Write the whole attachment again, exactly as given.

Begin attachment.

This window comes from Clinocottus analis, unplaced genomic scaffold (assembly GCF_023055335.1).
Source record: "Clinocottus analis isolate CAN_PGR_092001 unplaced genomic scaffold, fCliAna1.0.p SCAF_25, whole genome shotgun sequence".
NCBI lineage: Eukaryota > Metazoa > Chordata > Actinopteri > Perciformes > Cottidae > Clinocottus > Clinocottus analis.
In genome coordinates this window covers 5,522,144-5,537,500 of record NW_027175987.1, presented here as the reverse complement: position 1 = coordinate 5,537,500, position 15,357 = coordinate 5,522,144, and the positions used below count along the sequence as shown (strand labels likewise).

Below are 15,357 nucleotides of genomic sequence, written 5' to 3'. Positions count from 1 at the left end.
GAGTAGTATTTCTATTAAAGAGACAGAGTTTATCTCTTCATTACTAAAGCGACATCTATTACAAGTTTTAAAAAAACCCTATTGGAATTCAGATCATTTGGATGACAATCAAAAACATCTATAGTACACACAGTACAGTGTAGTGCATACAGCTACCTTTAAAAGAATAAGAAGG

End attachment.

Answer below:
This window comes from Clinocottus analis, unplaced genomic scaffold (assembly GCF_023055335.1).
Source record: "Clinocottus analis isolate CAN_PGR_092001 unplaced genomic scaffold, fCliAna1.0.p SCAF_25, whole genome shotgun sequence".
NCBI lineage: Eukaryota > Metazoa > Chordata > Actinopteri > Perciformes > Cottidae > Clinocottus > Clinocottus analis.
In genome coordinates this window covers 5,522,144-5,537,500 of record NW_027175987.1, presented here as the reverse complement: position 1 = coordinate 5,537,500, position 15,357 = coordinate 5,522,144, and the positions used below count along the sequence as shown (strand labels likewise).

Below are 15,357 nucleotides of genomic sequence, written 5' to 3'. Positions count from 1 at the left end.
GAGTAGTATTTCTATTAAAGAGACAGAGTTTATCTCTTCATTACTAAAGCGACATCTATTACAAGTTTTAAAAAAACCCTATTGGAATTCAGATCATTTGGATGACAATCAAAAACATCTATAGTACACACAGTACAGTGTAGTGCATACAGCTACCTTTAAAAGAATAAGAAGG